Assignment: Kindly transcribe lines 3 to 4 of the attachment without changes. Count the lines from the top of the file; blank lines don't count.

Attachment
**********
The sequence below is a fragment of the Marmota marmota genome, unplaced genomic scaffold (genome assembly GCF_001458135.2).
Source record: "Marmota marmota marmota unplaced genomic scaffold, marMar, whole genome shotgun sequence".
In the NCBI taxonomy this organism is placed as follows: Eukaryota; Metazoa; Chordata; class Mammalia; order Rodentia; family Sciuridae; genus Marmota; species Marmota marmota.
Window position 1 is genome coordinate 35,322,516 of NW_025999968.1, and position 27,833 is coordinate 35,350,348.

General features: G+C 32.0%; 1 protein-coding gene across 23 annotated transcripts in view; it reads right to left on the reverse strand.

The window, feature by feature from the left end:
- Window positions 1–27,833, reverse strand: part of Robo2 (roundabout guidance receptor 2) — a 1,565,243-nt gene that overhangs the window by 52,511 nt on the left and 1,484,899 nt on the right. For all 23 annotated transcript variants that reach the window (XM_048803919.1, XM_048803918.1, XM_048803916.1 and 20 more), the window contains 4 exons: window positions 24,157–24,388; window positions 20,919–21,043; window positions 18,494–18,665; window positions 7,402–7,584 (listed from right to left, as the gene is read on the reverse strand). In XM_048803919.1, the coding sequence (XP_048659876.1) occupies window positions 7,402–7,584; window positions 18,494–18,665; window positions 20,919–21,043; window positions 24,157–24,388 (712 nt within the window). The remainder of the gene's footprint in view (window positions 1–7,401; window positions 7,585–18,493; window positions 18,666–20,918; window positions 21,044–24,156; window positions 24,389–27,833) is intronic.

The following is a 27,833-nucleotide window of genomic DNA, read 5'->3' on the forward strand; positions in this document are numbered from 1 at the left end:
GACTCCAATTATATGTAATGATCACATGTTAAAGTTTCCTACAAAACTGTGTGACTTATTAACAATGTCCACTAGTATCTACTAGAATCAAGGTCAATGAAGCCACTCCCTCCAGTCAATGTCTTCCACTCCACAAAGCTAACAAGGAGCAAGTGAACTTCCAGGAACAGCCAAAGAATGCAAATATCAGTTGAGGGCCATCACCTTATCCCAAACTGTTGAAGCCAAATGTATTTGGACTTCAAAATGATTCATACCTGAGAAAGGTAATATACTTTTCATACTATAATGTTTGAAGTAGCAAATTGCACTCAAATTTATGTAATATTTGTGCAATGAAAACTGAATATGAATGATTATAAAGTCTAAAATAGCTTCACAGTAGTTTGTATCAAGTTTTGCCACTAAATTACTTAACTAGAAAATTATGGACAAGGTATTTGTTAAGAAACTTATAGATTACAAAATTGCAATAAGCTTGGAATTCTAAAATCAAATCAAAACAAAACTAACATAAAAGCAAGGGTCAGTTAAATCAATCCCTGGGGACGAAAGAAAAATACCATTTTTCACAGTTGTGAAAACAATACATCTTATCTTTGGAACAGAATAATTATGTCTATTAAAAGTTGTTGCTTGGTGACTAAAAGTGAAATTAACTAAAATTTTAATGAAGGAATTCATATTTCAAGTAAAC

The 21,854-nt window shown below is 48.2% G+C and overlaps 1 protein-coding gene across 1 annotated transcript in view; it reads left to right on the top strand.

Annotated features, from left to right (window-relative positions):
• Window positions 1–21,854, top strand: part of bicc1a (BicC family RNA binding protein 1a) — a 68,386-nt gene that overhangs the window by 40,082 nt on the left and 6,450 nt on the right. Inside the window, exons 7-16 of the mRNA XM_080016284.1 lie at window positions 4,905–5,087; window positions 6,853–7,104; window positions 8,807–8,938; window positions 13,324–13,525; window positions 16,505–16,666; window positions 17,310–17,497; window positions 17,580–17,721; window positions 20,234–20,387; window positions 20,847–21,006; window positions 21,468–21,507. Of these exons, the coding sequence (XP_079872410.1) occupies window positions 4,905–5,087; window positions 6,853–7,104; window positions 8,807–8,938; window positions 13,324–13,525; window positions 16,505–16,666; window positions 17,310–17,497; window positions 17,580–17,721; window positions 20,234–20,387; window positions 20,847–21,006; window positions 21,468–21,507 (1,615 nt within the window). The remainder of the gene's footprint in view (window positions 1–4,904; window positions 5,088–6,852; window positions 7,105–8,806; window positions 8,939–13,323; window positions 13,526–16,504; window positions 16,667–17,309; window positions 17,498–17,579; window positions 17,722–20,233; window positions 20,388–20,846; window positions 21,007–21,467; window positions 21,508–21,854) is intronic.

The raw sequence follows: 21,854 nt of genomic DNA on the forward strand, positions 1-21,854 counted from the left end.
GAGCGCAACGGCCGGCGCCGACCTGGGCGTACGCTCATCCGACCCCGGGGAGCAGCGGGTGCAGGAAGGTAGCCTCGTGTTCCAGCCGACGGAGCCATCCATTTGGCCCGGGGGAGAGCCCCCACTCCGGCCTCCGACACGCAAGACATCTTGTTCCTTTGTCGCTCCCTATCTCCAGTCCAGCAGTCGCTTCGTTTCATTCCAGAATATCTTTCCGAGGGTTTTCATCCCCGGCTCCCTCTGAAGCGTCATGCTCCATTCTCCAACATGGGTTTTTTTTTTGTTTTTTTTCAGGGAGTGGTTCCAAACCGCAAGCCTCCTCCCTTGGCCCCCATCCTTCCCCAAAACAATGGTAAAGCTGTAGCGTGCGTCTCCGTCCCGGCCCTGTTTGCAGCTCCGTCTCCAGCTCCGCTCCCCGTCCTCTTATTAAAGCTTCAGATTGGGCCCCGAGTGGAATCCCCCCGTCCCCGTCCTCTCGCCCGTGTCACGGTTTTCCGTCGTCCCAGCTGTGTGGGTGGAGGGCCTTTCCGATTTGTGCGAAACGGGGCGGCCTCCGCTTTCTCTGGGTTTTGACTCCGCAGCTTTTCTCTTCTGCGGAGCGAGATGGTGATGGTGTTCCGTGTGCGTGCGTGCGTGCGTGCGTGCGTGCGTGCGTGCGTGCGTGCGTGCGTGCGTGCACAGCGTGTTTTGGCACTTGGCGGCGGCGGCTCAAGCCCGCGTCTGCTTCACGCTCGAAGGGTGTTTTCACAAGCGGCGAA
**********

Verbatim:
In the NCBI taxonomy this organism is placed as follows: Eukaryota; Metazoa; Chordata; class Mammalia; order Rodentia; family Sciuridae; genus Marmota; species Marmota marmota.
Window position 1 is genome coordinate 35,322,516 of NW_025999968.1, and position 27,833 is coordinate 35,350,348.